of even and odd (or alternating) threads 
are very important in plain weave and its 
variations (like the addition of weft or 
warp cords), and the fact that Albers drew 
on these possibilities here reflects her ten- 
dency to play with structure and material. 
But she would have found an identical 
example among the samples included in 
a study conducted around 1790 of fabrics 
manufactured in France.' In this eigh- 
teenth-century example, the threads are 
finer and there is no pattern other than the 
one produced by the plain weave and the 
warp and weft materials. Yet the 
inversions are made with two dark blue 
threads, or two dark blue picks, while the 
other threads, in both the weft and the 
warp, alternate between white and pale 
blue. Thus the squares have a dark outline 
and the checkerboard resembles a tabby 
on the scale of baskerwork made of large 
twigs. Blue and white lines are created by 
the material and the weave; in one square 
(which resembles a vertical rectangle), they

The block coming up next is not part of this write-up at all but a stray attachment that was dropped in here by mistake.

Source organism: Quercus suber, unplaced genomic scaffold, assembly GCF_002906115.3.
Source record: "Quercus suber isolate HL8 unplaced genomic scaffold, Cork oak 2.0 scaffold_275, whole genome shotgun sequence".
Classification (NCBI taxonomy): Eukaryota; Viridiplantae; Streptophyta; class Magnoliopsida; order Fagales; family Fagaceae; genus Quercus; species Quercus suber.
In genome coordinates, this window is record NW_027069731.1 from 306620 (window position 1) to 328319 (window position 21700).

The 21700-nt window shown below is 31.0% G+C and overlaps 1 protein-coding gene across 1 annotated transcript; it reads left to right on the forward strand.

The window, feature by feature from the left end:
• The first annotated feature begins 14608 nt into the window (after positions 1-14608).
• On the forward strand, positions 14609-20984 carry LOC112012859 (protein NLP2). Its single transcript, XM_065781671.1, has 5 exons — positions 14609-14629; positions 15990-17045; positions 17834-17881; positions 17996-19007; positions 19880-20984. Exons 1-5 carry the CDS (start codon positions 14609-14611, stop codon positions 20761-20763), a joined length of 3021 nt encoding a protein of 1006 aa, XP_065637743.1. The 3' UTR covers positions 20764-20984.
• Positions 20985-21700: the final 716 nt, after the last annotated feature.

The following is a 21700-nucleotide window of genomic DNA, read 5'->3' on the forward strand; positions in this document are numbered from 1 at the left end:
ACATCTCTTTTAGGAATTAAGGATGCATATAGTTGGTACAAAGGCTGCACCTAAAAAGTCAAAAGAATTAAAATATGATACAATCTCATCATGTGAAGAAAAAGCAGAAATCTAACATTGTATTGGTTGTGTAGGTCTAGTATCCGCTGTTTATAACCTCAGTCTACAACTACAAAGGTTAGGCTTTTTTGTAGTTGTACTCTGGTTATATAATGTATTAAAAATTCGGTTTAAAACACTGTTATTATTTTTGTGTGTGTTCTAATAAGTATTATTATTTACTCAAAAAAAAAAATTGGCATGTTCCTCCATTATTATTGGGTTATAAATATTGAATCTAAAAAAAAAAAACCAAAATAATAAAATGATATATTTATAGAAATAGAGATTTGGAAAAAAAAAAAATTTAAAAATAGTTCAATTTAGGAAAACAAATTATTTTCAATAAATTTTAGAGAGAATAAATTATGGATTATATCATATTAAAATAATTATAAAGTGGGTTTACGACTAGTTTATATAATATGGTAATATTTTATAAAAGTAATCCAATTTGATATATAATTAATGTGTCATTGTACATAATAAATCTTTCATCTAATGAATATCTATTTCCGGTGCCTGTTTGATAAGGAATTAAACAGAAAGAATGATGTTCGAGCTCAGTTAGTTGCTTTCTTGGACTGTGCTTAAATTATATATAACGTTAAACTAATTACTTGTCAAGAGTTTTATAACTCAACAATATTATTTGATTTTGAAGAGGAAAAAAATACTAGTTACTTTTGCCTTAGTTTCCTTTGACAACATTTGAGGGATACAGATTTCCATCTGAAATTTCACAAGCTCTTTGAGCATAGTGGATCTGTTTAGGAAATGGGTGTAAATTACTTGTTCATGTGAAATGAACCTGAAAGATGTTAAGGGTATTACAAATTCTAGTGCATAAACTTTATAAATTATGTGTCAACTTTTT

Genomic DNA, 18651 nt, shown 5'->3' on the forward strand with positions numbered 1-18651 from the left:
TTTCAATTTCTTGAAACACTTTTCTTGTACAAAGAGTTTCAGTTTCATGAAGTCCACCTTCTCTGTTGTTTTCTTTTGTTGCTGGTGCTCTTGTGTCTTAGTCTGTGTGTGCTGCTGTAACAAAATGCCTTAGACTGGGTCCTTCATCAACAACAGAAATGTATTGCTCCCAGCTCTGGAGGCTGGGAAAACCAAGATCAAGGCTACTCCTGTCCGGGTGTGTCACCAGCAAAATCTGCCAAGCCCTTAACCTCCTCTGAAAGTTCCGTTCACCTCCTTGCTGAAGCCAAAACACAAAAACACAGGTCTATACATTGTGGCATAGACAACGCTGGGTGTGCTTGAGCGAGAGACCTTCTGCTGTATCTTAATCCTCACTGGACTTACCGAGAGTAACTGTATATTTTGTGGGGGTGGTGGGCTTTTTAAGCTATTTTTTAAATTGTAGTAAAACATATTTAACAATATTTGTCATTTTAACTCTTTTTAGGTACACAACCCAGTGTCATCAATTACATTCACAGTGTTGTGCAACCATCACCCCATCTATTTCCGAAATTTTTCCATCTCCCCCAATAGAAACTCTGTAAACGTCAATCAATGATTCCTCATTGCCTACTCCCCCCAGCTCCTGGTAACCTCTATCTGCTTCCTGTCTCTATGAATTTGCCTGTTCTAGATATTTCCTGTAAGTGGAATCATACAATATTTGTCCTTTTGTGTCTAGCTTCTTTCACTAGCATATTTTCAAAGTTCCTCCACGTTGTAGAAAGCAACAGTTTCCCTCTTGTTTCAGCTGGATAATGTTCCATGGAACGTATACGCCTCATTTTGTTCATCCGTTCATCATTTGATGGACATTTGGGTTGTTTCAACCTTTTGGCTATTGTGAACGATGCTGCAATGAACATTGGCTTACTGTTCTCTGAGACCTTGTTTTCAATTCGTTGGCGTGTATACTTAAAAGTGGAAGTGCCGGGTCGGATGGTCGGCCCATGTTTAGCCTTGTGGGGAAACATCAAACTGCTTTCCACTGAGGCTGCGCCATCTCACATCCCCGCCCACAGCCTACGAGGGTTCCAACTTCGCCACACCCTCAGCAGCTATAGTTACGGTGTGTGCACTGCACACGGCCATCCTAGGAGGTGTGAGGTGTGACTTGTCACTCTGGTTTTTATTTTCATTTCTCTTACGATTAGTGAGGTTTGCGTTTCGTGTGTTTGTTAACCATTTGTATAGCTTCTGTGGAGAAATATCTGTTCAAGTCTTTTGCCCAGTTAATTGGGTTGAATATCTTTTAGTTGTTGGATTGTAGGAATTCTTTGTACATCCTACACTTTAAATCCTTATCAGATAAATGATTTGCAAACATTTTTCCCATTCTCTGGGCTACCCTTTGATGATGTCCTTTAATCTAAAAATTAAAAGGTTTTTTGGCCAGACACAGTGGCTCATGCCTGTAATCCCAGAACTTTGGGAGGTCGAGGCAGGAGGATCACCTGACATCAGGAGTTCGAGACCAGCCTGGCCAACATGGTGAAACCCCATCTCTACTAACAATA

follow the direction of the warp, while in 
the next (which resembles a horizontal 
rectangle), they follow the direction of the 
weft. The result is a fabric that appears to 
consist of weft and warp threads as wide 
as these squares and bound in the form of 
a plain weave. 

I. Registre d'Enqucte Industrielle, Toiles et 
Toileries (Paris, ca. 1790), Mu.see de la 
Mode et du Textile, Palais du Louvre, Paris, 
Union Centrale des Arts Decoratifs, p. 329. 


62. Detail of La Luz /, 1947 (see cat. no. 39). 

At first, La Luz I (1947) seems to have a 
graphic quaht)' that is foreign to the rest ot 
Albers's work and to the Bauhaus aesthetic: 
its symmetrical pattern suggests a cross 
or some sort of symbolic bird, such as an 
eagle. The piece's scale, however, allows us 
to perceive the individual play of threads, 
with twelve warp threads and seven weh 
picks per centimeter. The latter number 
varies greatly, as the thick brownish-yellow 
weft is approximately half a centimeter 
wide. Some of the processes used by Albers 
in this work can be found later in her 
cailigraphic-stir'le "pictorial wcavings. " 
This is a short, horizontal piece, 
wider in the weft direction than it is long 
in the warp direction. The basic weave, as